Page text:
/etc/hosts: dual ip4/ip6 localhost prevents ip4 from working
I recently set up a new system with /etc/hosts copied from the guide:
127.0.0.1 localhost ::1 localhost 127.0.1.1 myhostname.localdomain myhostname
I found localhost did not resolve to
127.0.0.1 which caused some docker comms to fail etc.
Removing or renaming the ip6 binding allowed ip4 localhost to work again, so perhaps the following should be used in the guide instead:
127.0.0.1 localhost ::1 ip6-localhost 127.0.1.1 myhostname.localdomain myhostname
- How did you check what localhost resolves or doesn't resolve to? Did you just `ping` it?
- Glibc's getaddrinfo() as well as the old gethostbyname() have supported multiple hosts entries for the sane hostname for as long as I remember (certainly as far back as 2011) – if you ask it for AF_UNSPEC you get both addresses, if you ask it for AF_INET you get just the IPv4 address, and so on. Indeed programs kind of *have to* expect this, as hostnames with multiple addresses occur daily in DNS, which is accessed through the same APIs.
- Perhaps the problem is that Docker only binds to the IPv4 "localhost", but you only attempt to connect to the IPv6 "localhost". In that case it's slightly more of a fault with the client app, as it certainly should try connecting to all found addresses. (Well, it's a problem with both, but usually the client side is easier to make dual-stack than the server side.)
- (Sometimes that problem shows up because of the magic "::" behavior – when programs bind to the IPv6 "any" address, on Linux this creates a magic socket that accepts both IPv6 *and* IPv4 connections on the same socket. Sometimes this leads to developers being slightly lazy and structuring the server to only use one listener socket at a time... but they forget this only works with "::", whereas binding to any *specific* address – even localhost – would need two sockets again, one for AF_INET and one for AF_INET6. That's how you end up with services that are "IPv4-only" in 2021.)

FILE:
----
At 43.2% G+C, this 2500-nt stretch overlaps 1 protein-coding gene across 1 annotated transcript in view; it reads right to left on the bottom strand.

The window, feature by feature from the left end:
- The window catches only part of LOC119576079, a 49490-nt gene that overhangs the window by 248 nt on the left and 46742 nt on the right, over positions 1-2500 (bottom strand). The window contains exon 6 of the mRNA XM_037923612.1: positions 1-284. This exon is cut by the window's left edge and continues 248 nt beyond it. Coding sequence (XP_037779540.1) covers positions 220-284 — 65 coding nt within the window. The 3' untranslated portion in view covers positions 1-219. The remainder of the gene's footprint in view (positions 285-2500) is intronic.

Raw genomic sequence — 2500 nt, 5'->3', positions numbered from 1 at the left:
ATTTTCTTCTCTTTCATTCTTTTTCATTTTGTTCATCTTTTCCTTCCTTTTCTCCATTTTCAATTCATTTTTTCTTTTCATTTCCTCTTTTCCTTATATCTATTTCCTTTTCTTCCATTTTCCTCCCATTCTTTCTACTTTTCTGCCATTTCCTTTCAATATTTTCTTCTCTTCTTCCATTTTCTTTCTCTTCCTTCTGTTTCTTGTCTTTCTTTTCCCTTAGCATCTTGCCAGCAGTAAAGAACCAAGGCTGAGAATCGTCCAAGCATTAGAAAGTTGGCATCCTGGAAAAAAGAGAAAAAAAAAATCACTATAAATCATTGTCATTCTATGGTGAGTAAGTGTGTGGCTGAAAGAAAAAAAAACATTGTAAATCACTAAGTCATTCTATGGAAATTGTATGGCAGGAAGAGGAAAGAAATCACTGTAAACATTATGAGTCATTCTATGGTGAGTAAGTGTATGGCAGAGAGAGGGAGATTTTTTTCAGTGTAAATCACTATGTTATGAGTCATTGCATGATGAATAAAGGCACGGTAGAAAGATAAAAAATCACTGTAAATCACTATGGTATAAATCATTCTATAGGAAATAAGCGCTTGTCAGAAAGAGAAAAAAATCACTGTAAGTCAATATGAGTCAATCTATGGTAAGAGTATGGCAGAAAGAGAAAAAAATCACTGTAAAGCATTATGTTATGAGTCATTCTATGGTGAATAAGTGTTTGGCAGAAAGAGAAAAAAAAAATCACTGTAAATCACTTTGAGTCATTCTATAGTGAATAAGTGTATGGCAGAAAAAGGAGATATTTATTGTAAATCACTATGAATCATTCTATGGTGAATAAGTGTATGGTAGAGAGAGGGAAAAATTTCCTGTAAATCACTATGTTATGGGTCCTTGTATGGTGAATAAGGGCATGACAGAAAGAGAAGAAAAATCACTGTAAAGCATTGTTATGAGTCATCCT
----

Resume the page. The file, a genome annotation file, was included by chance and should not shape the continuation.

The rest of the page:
- But again, I would start with testing the "localhost did not resolve to..." claim. If you see that it resolves to ::1, this doesn't immediately imply it does not resolve to 127.0.0.1 – it can in fact resolve to both, and with your /etc/hosts it *should* resolve to both. Test with
getent ahosts localhostor something like python's
- grawity (talk) 11:07, 8 November 2021 (UTC)
I think that the correct format is:
::1 localhost ip6-localhost ip6-loopback
- This doesn't actually change anything related to OP's situation, does it? You still have the "::1 localhost" entry that OP says is causing the problem. —This unsigned comment is by Grawity (talk) 11:07, 8 November 2021 (UTC). Please sign your posts with ~~~~!
Name resolution info seems to be missing
Currently to get DNS lookups to work after installing Archlinux, I just start the systemd-resolved systemd service. This, however, doesn't seem to be fully compatible with using CUPS for printing, see CUPS and Avahi.
The Web isn't very usable without being able to do DNS resolution, so the Wiki should document a way to set this up. It should be clear what packages one needs to install, enable and configure for Internet name resolution to work. In particular, there should be a path defined for users of CUPS (because CUPS seems to be *the* Archlinux printing solution).
MTU setting for wired NICs
The current example in device MTU and queue length is for wireless devices.
While that is relatively clear, it is not so obvious how to write the settings for wired NICs.
More specifically, I tested that this rule triggers before the device is renamed according to the predicable naming conventions. Thus, KERNEL=="en*" does not work. In contrast, KERNEL=="eth*" does.
I made a minor update to give a hint for people looking to configure MTU on wired cards.